Police showed up at the house in Kyle, Texas, today for completely pro forma non-confrontational reasons. One of them recognized me from a couple of weeks ago which, long story, but I’ve had a lot of interaction with the Kyle police department recently and am impressed with their general decency and nuanced appreciation for the trade-offs between liberty and safety in a free society. It’s clearly something a number of them have thought about on their own and deeply. Not going into too much detail because it’s none of your business, but you don’t get to fully call yourself a liberaltarian until you have grudgingly accepted the cops’ explanation for why their hands are tied in a particular situation despite the fact that their inaction means an increased degree of physical risk for you.
The four guys who showed up today looked…bulky. Some were bigger than me, some were smaller, but gear included all had more mass. And they weren’t even wearing bullet-proof vests–just radios, and orange-handled tasers, and gold buttons with star emblems, and encumbered belts full of God knows what else. The tools of the trade. I noted this, not because it struck me as odd, but because it struck me as fitting. This is the way people who come into professional contact with violence look anymore. For the past decade the U.S. has been at war in the same places our British forebears were at war a century ago, and even those of us who’ve sat on the sidelines have been able to witness the changes in military industrial design. There’s the shift from blobby green camouflage to pixelated brown and grey, the smaller carbines, and the proliferation of body armor. Like everyone else, I have watched the helmet-cam Afghanistan videos and absorbed their weird normalcy. (Firefights seem to involve a lot of standing around.) And also gotten a sense of how lumbering first-world soliders look in their body armor. We are beetles encased in ceramic. They carry AK-47s and scurry about in mufti.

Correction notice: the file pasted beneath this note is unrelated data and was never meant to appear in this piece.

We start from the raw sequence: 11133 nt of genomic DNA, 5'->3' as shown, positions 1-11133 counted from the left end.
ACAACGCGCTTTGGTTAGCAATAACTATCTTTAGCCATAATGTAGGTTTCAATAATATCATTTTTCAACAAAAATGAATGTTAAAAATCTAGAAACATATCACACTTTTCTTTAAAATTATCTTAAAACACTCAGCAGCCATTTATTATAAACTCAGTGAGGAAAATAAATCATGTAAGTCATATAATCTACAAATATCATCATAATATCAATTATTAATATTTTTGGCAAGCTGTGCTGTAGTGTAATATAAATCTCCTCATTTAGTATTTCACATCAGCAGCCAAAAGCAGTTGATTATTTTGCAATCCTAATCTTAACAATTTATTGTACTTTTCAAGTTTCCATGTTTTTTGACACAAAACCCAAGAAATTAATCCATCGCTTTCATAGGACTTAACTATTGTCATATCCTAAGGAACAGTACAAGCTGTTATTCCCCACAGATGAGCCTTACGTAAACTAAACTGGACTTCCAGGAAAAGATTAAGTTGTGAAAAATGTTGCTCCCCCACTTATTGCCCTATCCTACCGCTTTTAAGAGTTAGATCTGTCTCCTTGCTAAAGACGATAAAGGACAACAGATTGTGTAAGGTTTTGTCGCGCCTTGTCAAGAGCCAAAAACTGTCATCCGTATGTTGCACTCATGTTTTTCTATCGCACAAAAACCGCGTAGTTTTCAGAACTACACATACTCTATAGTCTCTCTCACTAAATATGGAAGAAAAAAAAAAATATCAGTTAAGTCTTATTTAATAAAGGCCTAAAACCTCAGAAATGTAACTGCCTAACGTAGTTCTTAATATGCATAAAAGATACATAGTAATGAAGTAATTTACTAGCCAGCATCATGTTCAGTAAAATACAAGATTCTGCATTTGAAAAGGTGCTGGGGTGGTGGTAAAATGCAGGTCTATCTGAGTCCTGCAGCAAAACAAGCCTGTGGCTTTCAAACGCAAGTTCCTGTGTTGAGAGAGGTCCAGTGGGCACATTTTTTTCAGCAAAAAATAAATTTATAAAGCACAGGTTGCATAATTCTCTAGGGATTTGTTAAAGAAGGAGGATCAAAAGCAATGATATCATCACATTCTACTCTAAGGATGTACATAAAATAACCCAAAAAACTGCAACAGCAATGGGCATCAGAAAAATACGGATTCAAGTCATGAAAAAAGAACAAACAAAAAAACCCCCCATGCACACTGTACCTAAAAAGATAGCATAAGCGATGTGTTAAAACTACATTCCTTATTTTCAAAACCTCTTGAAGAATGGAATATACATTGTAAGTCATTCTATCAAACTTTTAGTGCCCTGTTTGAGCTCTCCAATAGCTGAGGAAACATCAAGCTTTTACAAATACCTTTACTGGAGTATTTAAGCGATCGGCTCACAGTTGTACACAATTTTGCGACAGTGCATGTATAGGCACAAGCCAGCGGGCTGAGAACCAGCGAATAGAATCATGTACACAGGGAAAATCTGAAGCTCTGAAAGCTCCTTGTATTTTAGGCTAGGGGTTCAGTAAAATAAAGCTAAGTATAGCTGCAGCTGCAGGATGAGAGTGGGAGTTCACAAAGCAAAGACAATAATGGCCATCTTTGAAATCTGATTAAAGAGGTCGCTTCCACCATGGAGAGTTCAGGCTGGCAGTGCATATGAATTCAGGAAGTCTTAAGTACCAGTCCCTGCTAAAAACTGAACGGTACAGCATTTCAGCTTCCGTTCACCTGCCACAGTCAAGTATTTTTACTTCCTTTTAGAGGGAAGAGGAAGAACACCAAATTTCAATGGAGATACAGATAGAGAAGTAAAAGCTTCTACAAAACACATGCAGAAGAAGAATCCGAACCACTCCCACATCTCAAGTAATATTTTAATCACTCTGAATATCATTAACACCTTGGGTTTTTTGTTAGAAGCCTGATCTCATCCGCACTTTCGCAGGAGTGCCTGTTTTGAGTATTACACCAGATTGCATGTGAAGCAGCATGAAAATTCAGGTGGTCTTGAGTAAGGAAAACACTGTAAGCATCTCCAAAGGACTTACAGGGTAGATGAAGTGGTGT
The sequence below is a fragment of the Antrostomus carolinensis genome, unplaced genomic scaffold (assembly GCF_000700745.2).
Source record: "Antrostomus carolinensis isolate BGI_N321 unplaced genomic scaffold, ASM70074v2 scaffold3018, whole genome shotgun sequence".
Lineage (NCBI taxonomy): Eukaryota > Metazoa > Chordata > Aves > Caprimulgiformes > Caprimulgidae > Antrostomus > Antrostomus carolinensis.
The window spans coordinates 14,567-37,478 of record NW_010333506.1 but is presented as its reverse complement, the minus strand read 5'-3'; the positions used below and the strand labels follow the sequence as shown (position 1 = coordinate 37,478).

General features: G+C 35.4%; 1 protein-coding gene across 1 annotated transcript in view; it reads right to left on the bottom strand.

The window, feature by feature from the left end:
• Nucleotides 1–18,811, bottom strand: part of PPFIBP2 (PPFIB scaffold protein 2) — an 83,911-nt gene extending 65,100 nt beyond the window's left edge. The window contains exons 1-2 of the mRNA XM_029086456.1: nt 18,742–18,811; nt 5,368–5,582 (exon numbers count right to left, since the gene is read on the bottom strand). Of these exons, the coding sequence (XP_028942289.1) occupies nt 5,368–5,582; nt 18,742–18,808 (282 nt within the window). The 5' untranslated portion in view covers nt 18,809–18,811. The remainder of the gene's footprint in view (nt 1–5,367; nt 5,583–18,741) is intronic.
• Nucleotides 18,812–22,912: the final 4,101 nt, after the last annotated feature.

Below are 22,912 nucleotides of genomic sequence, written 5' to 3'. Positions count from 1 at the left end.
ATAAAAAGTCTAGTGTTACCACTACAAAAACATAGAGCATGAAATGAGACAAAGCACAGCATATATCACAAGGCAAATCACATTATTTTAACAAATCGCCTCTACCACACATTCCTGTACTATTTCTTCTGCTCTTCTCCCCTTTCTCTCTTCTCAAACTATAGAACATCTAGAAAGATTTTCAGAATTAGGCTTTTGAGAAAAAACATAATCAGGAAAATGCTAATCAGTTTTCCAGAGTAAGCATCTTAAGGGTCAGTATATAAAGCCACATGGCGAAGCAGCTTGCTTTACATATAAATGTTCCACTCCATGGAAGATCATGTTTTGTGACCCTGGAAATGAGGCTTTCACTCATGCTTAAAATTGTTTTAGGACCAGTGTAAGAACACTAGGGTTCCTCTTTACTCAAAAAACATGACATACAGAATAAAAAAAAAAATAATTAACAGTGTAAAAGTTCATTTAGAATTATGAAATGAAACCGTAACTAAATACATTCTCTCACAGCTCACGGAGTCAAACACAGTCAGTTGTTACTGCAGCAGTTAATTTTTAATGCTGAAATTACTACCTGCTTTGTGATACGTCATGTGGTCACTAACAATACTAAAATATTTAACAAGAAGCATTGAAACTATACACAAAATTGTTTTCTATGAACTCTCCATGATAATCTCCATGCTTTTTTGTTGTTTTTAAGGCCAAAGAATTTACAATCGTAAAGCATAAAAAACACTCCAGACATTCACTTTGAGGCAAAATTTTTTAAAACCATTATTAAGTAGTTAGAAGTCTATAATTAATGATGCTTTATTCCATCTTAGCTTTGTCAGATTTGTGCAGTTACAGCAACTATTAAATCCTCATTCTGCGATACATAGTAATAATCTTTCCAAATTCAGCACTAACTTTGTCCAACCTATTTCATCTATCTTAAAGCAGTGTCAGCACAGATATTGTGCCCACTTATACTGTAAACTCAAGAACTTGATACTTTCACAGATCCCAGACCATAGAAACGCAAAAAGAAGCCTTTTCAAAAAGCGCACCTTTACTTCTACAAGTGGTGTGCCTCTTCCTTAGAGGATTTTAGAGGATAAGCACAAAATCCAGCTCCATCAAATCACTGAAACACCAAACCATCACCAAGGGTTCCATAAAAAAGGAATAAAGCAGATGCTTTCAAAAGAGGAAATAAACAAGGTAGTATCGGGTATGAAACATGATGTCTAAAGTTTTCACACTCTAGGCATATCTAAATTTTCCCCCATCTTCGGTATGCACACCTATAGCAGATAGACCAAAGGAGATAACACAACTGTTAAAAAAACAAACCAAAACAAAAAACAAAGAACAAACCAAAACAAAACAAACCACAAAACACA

For a certain generation of people old enough to be me this is odd because our touchstone of organized violence is still World War Two. This is what we made pictures of as eight year-old boys because tanks and swastikas are so easy to draw. A mid-century American GI wore clothes not so much different than what I am wearing as I write this. Back in the dark ages of Vietnam and the Russkies, cloth fatigues meant modernity. Body armor meant plate mail–the Crusades and Monty Python. The last physically intimidating men (and now it’s men and women–and this is progress) who wore uniforms as heavy as today’s warriors fought at Agincourt. My first personal contact with this change was the Seattle WTO protests in 1998, which I took part in more out of a curiosity about violence than any political conviction.1 Years later my wife went to the ER and was treated by an absolute mensch of a nurse had in a previous life been a cop and took part in the whole business on the other side–black Darth Vader uniform, electrician’s tape over the badge number, banging a baton against a plastic shield that even at the time made me think, they’re afraid of me too.
For a while gunpowder trumped metal, and now for a while vests trump gunpowder. This too will pass someday, but one hundred years from today these specifics will make up much of what people remember about circa 2013.
1It has always struck me as odd that two of the biggest bugaboos for my fellow liberal intellectuals for whom I feel a sentimental if not always ideological affinity are Neo-liberalism and Globalism. What could be bad about something that is global, liberal, and new? I feel like the character in Wilt Stilman’s Metropolitan who wonders plaintively, “Why do people hate yuppies? ‘Yuppie’ stands for Young Urban Professional. Those are good things.”